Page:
“Italian violins, though, are far easier to sell, and far more expensive than Tyrolese examples. Since the early 19th Century, therefore, Alban’s original labels have been removed and fake labels, in Latin, have been inserted… All these labels are completely different — some are printed, some are written in ink. Those that are printed have completely different fonts. Those that are written have completely different handwriting. They’re all fake, of course.”

Truly, the serpent that tempted Eve in the garden has found eager disciples in every trade on every street and the wonderful works of Matthias Alban have not been spared, alas. But all is not lost and visitors to the Tiroler Landesmuseen in Innsbruck in Austria can explore a comprehensive violin collection that includes the finest example of his work: Built in 1706, “This extraordinarily beautiful master instrument was acquired in 1966 from a Swiss collection. The violin is preserved largely in its original state; only the neck was re-fashioned to meet the increased demands for intonation that most composers called for after 1800.”

Tomorrow, here, purple pencil prose.


The Low Anthem play Carnegie Hall for Paddy (Moloney’s) Night

Saturday, 17 March, 2012

The Low Anthem opened for Bruce Springsteen and the E Street Band at the Moody Theatre in Austin, Texas, on Thursday night. For the show’s finale, they joined the Boss, Jimmy Cliff, Eric Burdon, Tom Morello, Joe Ely and Alejandro Escovedo in singing Woody Guthrie’s This Land is Your Land. To celebrate St Patrick’s Day, […]

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Messi, Ali, Menuhin

Saturday, 10 March, 2012

It was the week of Lionel Messi. The diminutive Argentine striker struck five as Barcelona demolished their German opponents in the Champions League. The aftershocks were heard all around the world and The Himalayan Times was moved to declare “Messi runs rampage“. Our young century now has a megastar capable of mesmerizing audiences in the way Muhammad Ali did during the 20th century — minus the activism and eloquence, of course. But these are different times and Messi’s fans want goals, not political or religious declarations.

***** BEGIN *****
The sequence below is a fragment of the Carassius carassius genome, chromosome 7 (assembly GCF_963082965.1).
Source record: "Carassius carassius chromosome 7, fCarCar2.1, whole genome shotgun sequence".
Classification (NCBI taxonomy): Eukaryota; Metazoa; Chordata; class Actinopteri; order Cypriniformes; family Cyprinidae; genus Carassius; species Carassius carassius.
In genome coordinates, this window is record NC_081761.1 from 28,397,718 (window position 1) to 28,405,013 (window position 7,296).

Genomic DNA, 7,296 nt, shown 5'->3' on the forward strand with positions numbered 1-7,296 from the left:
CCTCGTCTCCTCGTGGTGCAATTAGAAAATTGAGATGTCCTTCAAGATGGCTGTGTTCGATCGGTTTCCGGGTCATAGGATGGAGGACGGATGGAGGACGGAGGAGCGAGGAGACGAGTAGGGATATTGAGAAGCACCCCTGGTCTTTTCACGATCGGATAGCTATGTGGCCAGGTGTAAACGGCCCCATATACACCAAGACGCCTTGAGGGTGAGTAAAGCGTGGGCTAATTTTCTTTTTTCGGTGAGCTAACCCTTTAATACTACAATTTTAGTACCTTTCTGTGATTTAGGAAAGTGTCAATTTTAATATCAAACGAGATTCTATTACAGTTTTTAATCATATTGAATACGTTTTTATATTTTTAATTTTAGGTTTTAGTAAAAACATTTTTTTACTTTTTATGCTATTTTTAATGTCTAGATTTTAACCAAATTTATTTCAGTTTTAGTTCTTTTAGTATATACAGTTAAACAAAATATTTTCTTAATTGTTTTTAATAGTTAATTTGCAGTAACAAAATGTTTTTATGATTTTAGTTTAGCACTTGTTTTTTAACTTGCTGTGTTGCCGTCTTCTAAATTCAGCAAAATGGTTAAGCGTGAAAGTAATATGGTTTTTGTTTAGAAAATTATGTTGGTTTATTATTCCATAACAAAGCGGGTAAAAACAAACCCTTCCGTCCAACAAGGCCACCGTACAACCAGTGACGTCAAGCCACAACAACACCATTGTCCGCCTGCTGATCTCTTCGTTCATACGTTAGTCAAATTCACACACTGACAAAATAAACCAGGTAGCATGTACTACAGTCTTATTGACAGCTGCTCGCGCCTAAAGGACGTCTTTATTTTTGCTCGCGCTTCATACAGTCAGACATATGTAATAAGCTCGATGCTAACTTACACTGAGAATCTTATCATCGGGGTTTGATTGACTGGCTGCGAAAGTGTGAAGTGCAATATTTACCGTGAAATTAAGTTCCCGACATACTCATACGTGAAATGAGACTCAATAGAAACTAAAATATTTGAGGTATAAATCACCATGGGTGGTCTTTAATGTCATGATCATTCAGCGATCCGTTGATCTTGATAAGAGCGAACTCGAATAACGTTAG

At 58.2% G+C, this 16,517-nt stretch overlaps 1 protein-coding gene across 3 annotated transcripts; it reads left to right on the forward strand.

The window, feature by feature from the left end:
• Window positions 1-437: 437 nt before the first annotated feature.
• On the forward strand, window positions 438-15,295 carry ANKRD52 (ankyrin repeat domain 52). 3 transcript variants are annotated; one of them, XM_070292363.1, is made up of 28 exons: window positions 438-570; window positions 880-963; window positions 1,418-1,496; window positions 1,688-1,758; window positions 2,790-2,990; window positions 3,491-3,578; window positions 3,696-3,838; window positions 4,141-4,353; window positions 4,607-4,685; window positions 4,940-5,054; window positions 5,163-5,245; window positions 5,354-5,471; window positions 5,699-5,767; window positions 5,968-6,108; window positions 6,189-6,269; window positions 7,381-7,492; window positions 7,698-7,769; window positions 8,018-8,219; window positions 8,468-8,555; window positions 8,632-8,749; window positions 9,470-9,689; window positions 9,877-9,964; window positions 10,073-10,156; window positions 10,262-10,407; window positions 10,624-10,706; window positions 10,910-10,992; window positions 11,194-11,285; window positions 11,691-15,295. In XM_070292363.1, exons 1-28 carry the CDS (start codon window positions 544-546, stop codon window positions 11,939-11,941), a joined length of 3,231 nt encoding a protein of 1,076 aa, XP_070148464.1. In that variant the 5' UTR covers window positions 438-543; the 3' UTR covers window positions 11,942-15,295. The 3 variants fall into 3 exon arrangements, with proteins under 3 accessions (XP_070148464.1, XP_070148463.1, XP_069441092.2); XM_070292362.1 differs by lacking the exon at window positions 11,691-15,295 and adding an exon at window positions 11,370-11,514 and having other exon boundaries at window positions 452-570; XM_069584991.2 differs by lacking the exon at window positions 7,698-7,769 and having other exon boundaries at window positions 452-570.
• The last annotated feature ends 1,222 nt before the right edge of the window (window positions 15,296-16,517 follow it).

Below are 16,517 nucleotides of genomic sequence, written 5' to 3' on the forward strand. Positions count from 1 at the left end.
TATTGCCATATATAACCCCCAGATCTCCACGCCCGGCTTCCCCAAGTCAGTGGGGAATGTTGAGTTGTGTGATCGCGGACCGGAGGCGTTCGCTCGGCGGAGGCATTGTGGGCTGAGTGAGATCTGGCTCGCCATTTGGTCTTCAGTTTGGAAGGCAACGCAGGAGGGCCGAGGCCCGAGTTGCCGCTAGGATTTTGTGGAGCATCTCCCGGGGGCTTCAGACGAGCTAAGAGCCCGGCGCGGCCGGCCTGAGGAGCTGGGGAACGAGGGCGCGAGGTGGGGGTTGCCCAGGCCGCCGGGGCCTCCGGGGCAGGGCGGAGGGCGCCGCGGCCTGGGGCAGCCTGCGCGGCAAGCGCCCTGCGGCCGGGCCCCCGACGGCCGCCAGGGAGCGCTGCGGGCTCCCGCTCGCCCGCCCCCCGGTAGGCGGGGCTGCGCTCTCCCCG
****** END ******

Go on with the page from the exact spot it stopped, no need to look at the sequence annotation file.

And what does Yehudi Menuhin have to do with all this? Well, he possessed the elegance of Ali and the agility of Messi and he combined those physical abilities with a heart and a soul that found sublime expression through the violin. He puts it all together here in a memorable interpretation of the Hungarian Dance No. 5 by Johannes Brahms.


And the Amati goes to the Russian gentleman at the back

Tuesday, 6 March, 2012

An eagerly-awaited sale of valuable violins will take place at Sotheby’s in New Bond Street today. The most envied instrument in the lot dates from 1682 and was made by Nicolò Amati. The pre-sale estimate is between £250,000 and £350,000. The Amati family of Cremona is one of the most distinguished names in the history […]

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Hazmat Modine

Saturday, 3 March, 2012

A band’s lineup that includes tuba, harmonica and saxophone “blows a lot of hot air” says Wade Schuman, lead singer with the New York-based blues/folk/fusion/jazz Hazmat Modine. Naturally, the name invites curiosity and the explanation is as follows: “Hazmat” is a combination of “hazardous material” and “Modine” is the name of a company that specializes […]

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Ring them bells Sweet Martha / For the poor man’s son

Saturday, 25 February, 2012

Produced by Daniel Lanois and hailed by critics as a triumph, Oh Mercy was Bob Dylan’s 26th studio album. It was released in 1989, which was 12 years before Sarah Jarosz was born in Austin, Texas. She picked up the mandolin at 10 and a decade later she was being called “a songwriter of uncommon […]

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Fitting the soul of a fiddle

Friday, 24 February, 2012

According to the violin care experts: “The fit of your soundpost inside your instrument is crucial for good sound production. Each post is custom cut to fit precisely in a specific position. A poorly fit soundpost can impede the transference of sound energy and can even damage the table or back of your instrument.” The […]